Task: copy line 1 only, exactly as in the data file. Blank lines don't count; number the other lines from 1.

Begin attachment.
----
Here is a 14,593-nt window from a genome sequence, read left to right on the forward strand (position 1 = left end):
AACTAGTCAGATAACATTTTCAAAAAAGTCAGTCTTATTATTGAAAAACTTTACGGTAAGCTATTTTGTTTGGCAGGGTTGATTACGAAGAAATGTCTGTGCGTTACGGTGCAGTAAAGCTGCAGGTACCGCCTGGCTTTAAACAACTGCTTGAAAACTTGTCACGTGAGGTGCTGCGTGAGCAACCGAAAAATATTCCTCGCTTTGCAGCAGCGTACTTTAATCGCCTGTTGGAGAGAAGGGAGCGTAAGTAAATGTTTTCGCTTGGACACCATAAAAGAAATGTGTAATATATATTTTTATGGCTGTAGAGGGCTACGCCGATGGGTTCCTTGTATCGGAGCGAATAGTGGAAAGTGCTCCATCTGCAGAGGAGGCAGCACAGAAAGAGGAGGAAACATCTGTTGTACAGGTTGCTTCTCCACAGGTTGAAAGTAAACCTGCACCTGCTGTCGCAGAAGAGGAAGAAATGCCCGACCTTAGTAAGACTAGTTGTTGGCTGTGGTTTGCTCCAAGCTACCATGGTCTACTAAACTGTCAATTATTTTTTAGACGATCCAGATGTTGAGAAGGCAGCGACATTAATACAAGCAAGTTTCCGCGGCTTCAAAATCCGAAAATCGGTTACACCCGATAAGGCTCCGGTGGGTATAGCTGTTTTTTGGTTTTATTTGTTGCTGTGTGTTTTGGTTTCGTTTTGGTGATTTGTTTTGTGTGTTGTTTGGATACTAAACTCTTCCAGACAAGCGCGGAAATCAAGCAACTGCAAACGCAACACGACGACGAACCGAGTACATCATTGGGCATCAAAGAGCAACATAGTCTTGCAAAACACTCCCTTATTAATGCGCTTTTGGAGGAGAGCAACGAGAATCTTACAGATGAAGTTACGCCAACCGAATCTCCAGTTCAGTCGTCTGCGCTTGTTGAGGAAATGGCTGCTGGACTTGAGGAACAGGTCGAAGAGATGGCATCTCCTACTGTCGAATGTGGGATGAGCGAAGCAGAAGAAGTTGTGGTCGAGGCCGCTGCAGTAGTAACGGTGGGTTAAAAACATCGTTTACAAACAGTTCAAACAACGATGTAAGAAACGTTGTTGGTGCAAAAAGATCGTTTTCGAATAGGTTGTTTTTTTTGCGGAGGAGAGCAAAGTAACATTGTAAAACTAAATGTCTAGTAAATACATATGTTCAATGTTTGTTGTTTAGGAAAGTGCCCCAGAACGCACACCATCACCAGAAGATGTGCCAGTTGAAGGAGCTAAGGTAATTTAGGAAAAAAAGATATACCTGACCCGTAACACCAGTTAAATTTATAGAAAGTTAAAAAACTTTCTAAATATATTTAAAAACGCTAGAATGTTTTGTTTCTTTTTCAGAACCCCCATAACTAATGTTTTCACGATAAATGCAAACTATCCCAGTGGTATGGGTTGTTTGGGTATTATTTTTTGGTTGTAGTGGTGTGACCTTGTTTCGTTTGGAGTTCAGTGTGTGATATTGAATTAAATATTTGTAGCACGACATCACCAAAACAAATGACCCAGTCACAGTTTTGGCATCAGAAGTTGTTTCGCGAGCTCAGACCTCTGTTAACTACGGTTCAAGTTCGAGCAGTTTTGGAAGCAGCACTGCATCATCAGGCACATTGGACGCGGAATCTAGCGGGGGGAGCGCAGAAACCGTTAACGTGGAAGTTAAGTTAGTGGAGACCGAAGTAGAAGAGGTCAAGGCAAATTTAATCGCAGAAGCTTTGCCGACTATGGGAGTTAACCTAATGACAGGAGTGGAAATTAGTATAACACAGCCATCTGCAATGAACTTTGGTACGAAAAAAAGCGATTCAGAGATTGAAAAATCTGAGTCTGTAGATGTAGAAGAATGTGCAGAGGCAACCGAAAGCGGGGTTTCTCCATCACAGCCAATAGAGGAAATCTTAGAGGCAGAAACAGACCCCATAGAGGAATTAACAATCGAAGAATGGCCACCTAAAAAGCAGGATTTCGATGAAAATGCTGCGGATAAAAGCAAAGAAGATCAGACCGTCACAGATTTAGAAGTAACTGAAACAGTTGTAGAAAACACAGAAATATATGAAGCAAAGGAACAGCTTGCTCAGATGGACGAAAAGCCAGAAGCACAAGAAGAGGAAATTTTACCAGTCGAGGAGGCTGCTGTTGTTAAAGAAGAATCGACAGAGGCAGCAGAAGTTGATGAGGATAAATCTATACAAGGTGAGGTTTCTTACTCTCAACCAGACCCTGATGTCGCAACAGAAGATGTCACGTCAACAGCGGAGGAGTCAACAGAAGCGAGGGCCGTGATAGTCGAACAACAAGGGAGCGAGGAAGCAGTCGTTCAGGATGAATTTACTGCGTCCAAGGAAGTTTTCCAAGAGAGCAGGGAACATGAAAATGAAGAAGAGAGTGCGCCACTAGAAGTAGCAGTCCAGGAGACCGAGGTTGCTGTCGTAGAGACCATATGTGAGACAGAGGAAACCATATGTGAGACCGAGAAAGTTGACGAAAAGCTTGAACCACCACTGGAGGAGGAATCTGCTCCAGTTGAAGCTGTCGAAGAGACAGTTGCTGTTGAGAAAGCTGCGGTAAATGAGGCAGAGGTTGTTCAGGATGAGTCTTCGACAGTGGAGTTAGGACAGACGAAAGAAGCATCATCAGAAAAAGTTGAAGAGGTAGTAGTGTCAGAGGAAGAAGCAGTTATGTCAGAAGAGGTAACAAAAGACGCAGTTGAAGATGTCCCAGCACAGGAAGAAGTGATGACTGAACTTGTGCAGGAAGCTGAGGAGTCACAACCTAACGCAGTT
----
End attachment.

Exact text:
Here is a 14,593-nt window from a genome sequence, read left to right on the forward strand (position 1 = left end):